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'Kalahari Ferrari' leaves indelible mark in the Persian Gulf

Cruising through: Branch won the second stage of the Dakar Rally
From flying over the picturesque Okavango Delta as well as conquering the Kalahari Desert, Ross Branch, has travelled several thousand miles to the Persian Gulf for one of the world's most gruelling off road races, the Dakar Rally.

And in only his second appearance, Branch has  wasted no time, as he left indelible marks on the Saudi Arabian sands.

In his first attempt at the most gruelling race, the Dakar Rally, Branch finished 13th and walked away with the best rookie award.

Pundits say proper navigation, endurance and speed are all a rider needs to complete the Dakar Rally. Branch, a commercial pilot, took a big leap in to the world stage and competed at the Dakar Rally.

The rider had dominated the local desert, with a number of triumphs both off road and motocross, earning him the nickname ‘the Kalahari Ferrari’. After a number of triumphs in the country’s biggest motorsport race, the 1000km Toyota Desert Race, Branch became the first Motswana to win the South African National Cross Country Championships. His reputation soared after a number of brave performances at the Merzouga and Morocco rallies in the North African deserts.

This year, the 33-year-old has gone several gears further with a maiden stage win on day two. On the day, Branch finished ahead of the former winner, Toby Price of Australia, and Briton, Sam Sunderland.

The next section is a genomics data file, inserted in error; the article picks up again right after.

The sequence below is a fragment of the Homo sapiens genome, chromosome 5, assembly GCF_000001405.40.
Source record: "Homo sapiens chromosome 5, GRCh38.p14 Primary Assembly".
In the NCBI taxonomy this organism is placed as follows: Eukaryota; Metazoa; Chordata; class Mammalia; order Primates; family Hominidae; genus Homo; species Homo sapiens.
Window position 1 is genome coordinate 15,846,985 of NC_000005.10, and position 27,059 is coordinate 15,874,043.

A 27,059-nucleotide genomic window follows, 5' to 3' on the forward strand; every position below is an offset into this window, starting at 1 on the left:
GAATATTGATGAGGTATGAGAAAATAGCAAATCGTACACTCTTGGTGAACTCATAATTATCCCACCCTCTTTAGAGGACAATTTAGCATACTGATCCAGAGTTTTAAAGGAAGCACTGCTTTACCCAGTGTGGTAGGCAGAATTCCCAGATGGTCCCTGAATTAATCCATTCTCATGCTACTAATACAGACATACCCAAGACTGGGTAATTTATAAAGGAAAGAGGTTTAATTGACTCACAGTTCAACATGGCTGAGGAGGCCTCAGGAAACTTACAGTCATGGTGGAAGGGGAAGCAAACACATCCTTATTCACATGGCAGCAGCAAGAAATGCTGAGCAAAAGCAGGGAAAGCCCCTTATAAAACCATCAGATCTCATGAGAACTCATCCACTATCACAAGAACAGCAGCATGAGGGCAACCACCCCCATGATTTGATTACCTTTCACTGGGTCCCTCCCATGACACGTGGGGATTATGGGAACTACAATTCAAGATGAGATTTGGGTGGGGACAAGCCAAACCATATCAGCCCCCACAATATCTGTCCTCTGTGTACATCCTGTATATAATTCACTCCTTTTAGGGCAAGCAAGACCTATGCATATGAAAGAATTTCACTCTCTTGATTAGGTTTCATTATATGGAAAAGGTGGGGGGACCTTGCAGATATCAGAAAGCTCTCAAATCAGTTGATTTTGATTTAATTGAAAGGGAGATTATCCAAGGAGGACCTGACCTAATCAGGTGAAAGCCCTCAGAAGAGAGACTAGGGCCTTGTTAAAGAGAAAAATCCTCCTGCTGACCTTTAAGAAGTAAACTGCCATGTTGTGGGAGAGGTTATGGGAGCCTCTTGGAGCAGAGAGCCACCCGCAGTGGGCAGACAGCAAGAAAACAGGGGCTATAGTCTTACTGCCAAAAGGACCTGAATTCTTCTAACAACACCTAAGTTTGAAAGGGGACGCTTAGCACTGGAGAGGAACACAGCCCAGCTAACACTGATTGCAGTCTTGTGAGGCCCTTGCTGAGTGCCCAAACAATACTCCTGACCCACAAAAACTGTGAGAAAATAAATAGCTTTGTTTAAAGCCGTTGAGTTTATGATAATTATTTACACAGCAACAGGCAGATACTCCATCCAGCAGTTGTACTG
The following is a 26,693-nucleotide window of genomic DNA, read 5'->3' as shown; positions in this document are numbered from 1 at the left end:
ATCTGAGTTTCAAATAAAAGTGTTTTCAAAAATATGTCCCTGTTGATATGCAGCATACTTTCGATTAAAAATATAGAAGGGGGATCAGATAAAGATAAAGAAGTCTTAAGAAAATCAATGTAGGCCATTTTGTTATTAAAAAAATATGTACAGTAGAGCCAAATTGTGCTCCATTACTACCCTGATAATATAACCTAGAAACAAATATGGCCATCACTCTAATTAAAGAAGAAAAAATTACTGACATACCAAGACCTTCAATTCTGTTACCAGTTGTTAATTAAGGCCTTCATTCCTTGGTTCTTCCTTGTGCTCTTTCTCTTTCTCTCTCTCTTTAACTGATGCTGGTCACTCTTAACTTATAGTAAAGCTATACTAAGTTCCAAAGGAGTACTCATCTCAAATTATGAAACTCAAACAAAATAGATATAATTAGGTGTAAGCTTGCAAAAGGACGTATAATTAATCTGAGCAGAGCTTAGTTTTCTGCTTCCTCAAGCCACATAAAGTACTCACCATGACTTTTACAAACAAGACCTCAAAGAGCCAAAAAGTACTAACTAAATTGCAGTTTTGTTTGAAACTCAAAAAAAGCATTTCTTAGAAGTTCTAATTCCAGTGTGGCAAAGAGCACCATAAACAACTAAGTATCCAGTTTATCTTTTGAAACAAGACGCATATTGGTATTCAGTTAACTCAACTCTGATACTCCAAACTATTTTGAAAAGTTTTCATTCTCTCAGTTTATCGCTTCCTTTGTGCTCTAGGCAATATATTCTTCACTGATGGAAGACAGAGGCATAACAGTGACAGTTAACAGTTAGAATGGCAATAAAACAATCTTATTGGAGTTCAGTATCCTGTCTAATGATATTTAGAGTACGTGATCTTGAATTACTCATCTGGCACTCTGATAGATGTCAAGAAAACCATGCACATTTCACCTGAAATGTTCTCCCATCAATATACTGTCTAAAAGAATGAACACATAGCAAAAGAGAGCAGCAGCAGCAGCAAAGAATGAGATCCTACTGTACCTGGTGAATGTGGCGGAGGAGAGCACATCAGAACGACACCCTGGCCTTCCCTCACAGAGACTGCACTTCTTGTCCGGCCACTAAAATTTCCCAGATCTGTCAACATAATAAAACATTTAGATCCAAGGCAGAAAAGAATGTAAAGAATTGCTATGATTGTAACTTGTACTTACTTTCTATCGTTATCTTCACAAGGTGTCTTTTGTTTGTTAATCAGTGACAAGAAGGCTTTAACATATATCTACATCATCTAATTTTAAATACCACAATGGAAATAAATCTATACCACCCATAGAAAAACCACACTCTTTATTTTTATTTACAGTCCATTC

He however had a fall on stage three and injured his shoulder, which affected his performance. After being cleared by the technical, Branch put on a brave fight to finish 18th on stage four before finishing seventh on stage five to occupy

14th in the overall standings.

The stage five robbed Sunderland of another Dakar Rally title, while presenting Branch as one of the favourites to win the rally. He has been placed amongst Price, American Ricky Brabec and Kevin Benavides of Argentina. Almost halfway through the 10, 000km race, Branch is hoping his days will be as good as stage two.

“The days are getting better. My shoulder is still quite sore, so I’m just trying to look after that and keep the speed up.

Today was good. The navigation wasn’t as bad as it was yesterday, though the off-piste was really, really hard today, so I tried to hang on to the top four guys and just see what they did through there and try and learn a bit from them. All in all, it was a good day. The dunes were very different and not what I was expecting.”

“They had a lot of grass and camel grass on them, so it was really difficult. The bike was jumping around a lot and took a lot of energy, but, yeah, it was a good stage. The sand is definitely hard now, but I think once the cars have gone through, it’s going to get really soft, but it was good, it was enjoyable,” Branch is quoted by the Dakar Rally website after stage five on Thursday.




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